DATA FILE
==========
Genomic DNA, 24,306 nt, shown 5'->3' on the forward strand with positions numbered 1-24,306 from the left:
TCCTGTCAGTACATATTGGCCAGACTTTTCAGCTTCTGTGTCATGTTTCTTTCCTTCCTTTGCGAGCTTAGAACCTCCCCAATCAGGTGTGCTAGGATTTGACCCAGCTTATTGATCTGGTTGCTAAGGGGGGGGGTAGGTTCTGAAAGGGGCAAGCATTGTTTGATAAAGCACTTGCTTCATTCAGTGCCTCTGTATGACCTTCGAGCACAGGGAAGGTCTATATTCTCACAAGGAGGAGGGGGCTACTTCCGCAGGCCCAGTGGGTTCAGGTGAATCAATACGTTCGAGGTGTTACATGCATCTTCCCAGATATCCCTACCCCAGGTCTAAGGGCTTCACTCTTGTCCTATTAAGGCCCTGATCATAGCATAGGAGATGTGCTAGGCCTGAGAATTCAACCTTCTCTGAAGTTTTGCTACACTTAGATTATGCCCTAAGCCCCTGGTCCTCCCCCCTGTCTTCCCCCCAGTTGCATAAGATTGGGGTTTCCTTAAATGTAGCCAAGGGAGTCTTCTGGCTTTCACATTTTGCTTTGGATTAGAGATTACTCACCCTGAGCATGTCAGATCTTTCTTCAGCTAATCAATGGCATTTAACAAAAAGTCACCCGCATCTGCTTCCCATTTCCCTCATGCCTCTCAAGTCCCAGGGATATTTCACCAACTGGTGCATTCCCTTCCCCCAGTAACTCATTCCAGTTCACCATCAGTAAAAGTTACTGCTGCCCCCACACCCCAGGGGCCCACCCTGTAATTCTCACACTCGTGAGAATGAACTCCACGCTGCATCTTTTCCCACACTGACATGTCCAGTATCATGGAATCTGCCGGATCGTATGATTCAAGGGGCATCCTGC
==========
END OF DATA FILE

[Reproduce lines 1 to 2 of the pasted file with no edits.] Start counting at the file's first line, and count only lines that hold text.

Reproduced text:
Genomic DNA, 24,306 nt, shown 5'->3' on the forward strand with positions numbered 1-24,306 from the left:
TCCTGTCAGTACATATTGGCCAGACTTTTCAGCTTCTGTGTCATGTTTCTTTCCTTCCTTTGCGAGCTTAGAACCTCCCCAATCAGGTGTGCTAGGATTTGACCCAGCTTATTGATCTGGTTGCTAAGGGGGGGGGTAGGTTCTGAAAGGGGCAAGCATTGTTTGATAAAGCACTTGCTTCATTCAGTGCCTCTGTATGACCTTCGAGCACAGGGAAGGTCTATATTCTCACAAGGAGGAGGGGGCTACTTCCGCAGGCCCAGTGGGTTCAGGTGAATCAATACGTTCGAGGTGTTACATGCATCTTCCCAGATATCCCTACCCCAGGTCTAAGGGCTTCACTCTTGTCCTATTAAGGCCCTGATCATAGCATAGGAGATGTGCTAGGCCTGAGAATTCAACCTTCTCTGAAGTTTTGCTACACTTAGATTATGCCCTAAGCCCCTGGTCCTCCCCCCTGTCTTCCCCCCAGTTGCATAAGATTGGGGTTTCCTTAAATGTAGCCAAGGGAGTCTTCTGGCTTTCACATTTTGCTTTGGATTAGAGATTACTCACCCTGAGCATGTCAGATCTTTCTTCAGCTAATCAATGGCATTTAACAAAAAGTCACCCGCATCTGCTTCCCATTTCCCTCATGCCTCTCAAGTCCCAGGGATATTTCACCAACTGGTGCATTCCCTTCCCCCAGTAACTCATTCCAGTTCACCATCAGTAAAAGTTACTGCTGCCCCCACACCCCAGGGGCCCACCCTGTAATTCTCACACTCGTGAGAATGAACTCCACGCTGCATCTTTTCCCACACTGACATGTCCAGTATCATGGAATCTGCCGGATCGTATGATTCAAGGGGCATCCTGC